At the state level, the legislature’s numbers are grim. Wyoming ranks near the bottom for its percentage of female lawmakers. Just 15% of state legislators are women. Wyoming did elect the first woman governor in the nation, Nellie Tayloe Ross in 1925. But it hasn’t elected another woman since.

‘Wonderful Wyoming Women’ Unite

Nearly 50 women and a few men attended a reading of the play “Wonderful Wyoming Women” at the Historical Society on Tuesday. The play features Wyoming’s key suffragettes.

Jessica Jaubert played suffragette Julia Bright. You could say the part was in her wheelhouse. Jaubert supports women running for office both through her work with the Wyoming Women’s Legislative Caucus and her public relations firm.

“I’m very passionate about getting women in leadership roles and getting them elected to office,” Jaubert said. “I believe in the adage you can’t be it unless you see it and so it’s very important that women and people of color across the state are being represented.”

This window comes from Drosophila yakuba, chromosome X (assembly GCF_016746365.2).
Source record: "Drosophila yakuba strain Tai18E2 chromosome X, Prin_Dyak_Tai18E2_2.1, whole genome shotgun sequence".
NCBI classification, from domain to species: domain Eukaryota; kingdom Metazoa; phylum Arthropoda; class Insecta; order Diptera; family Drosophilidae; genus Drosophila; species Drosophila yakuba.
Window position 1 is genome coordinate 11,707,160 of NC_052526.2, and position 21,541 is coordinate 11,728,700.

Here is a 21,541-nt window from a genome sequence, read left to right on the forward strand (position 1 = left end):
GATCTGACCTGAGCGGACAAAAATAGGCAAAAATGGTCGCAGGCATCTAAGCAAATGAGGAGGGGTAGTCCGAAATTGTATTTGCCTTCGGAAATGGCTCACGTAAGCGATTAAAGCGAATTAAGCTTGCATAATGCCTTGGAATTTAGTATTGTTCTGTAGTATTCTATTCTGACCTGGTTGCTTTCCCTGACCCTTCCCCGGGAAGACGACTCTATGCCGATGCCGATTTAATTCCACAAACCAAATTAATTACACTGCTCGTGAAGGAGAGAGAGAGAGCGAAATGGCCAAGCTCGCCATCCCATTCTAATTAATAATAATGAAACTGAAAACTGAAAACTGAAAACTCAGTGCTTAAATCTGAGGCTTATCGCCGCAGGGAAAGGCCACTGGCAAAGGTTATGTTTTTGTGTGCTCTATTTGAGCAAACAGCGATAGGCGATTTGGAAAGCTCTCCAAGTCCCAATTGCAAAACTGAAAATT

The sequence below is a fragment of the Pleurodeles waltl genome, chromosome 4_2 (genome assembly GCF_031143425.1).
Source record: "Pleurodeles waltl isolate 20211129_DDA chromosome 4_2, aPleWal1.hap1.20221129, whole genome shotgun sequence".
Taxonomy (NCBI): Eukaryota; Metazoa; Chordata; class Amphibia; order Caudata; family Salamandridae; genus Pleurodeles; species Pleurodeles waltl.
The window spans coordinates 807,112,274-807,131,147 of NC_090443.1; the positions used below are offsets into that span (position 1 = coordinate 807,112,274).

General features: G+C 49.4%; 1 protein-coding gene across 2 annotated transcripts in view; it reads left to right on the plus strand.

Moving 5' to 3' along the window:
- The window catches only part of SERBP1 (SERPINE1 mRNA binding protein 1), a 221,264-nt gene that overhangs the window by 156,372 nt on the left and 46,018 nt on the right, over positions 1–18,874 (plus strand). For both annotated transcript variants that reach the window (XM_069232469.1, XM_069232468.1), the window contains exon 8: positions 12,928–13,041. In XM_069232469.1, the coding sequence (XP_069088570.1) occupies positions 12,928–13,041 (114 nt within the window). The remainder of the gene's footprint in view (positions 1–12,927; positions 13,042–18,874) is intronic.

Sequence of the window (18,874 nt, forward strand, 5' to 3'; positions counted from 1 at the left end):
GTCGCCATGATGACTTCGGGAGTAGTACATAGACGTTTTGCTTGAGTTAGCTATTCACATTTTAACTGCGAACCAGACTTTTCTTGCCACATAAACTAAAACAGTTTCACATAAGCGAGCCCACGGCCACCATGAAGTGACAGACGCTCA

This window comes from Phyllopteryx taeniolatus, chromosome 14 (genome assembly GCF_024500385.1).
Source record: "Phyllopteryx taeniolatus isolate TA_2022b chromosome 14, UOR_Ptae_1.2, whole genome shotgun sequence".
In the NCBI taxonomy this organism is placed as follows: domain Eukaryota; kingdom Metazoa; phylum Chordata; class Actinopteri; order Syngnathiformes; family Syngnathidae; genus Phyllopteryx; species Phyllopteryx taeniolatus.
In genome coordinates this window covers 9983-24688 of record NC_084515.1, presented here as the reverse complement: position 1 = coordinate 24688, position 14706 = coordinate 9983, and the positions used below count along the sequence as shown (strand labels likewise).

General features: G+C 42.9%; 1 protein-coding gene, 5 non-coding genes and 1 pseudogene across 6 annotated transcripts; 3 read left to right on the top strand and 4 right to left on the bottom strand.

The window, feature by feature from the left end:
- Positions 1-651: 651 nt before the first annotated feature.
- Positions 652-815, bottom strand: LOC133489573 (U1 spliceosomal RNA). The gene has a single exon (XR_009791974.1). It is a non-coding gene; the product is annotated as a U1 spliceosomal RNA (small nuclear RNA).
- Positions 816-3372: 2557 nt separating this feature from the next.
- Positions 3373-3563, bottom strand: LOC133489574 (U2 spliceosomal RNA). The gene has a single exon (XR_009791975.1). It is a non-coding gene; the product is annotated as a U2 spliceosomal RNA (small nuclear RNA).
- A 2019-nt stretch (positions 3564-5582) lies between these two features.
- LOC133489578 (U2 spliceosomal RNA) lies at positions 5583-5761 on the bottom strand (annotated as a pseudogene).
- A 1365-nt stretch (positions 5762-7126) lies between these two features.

Among the audience members watching Jaubert summon her best suffragette was Sandy Shuptrine. She sat on the Board of Teton County Commissioners for 11 years, from 1991 to 2002. Before she and fellow woman commissioner Dale Barber were elected, only three women had ever sat on that board.

Shuptrine says she ran because she was paying attention. “I was watching and listening and I thought, I’m not hearing what I really care about or my perspective is not being represented in some of the decisions.”

After she was elected, Shuptrine knew she was part of the minority, and felt it too. “For statewide meetings, I’d walk up to register and I would be asked who am I registering for.”

Women, and especially women of color, are no strangers to such experiences. For her part, Jaubert sees one way to make politics in Wyoming a more welcoming domain for women and other marginalized groups.